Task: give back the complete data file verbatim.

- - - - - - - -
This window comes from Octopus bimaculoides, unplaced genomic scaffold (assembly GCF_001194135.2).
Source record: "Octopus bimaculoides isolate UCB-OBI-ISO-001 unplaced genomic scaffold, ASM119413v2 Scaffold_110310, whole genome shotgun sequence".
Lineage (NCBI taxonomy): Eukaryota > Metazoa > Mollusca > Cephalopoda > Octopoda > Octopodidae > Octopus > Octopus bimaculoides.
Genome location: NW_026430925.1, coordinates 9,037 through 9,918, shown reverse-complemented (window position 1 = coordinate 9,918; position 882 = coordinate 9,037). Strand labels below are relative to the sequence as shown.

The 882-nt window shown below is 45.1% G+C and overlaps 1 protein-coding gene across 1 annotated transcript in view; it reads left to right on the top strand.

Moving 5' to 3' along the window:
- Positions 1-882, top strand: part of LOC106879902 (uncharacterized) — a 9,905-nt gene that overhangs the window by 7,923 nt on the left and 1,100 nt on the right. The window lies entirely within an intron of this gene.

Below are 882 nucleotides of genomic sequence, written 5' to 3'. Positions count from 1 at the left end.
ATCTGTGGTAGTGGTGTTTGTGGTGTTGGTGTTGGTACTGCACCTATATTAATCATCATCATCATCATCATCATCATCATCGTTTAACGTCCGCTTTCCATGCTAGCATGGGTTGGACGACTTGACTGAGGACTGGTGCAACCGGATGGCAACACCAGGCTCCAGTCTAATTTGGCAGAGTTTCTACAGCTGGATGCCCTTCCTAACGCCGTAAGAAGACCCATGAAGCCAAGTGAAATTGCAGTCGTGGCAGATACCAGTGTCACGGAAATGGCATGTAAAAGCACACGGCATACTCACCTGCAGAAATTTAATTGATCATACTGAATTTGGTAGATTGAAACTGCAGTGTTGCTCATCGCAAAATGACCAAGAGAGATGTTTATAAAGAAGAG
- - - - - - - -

This window comes from Octopus bimaculoides, unplaced genomic scaffold (assembly GCF_001194135.2).
Source record: "Octopus bimaculoides isolate UCB-OBI-ISO-001 unplaced genomic scaffold, ASM119413v2 Scaffold_110310, whole genome shotgun sequence".
Lineage (NCBI taxonomy): Eukaryota > Metazoa > Mollusca > Cephalopoda > Octopoda > Octopodidae > Octopus > Octopus bimaculoides.
Genome location: NW_026430925.1, coordinates 9,037 through 9,918, shown reverse-complemented (window position 1 = coordinate 9,918; position 882 = coordinate 9,037). Strand labels below are relative to the sequence as shown.

The 882-nt window shown below is 45.1% G+C and overlaps 1 protein-coding gene across 1 annotated transcript in view; it reads left to right on the top strand.

Moving 5' to 3' along the window:
- Positions 1-882, top strand: part of LOC106879902 (uncharacterized) — a 9,905-nt gene that overhangs the window by 7,923 nt on the left and 1,100 nt on the right. The window lies entirely within an intron of this gene.

Below are 882 nucleotides of genomic sequence, written 5' to 3'. Positions count from 1 at the left end.
ATCTGTGGTAGTGGTGTTTGTGGTGTTGGTGTTGGTACTGCACCTATATTAATCATCATCATCATCATCATCATCATCATCGTTTAACGTCCGCTTTCCATGCTAGCATGGGTTGGACGACTTGACTGAGGACTGGTGCAACCGGATGGCAACACCAGGCTCCAGTCTAATTTGGCAGAGTTTCTACAGCTGGATGCCCTTCCTAACGCCGTAAGAAGACCCATGAAGCCAAGTGAAATTGCAGTCGTGGCAGATACCAGTGTCACGGAAATGGCATGTAAAAGCACACGGCATACTCACCTGCAGAAATTTAATTGATCATACTGAATTTGGTAGATTGAAACTGCAGTGTTGCTCATCGCAAAATGACCAAGAGAGATGTTTATAAAGAAGAG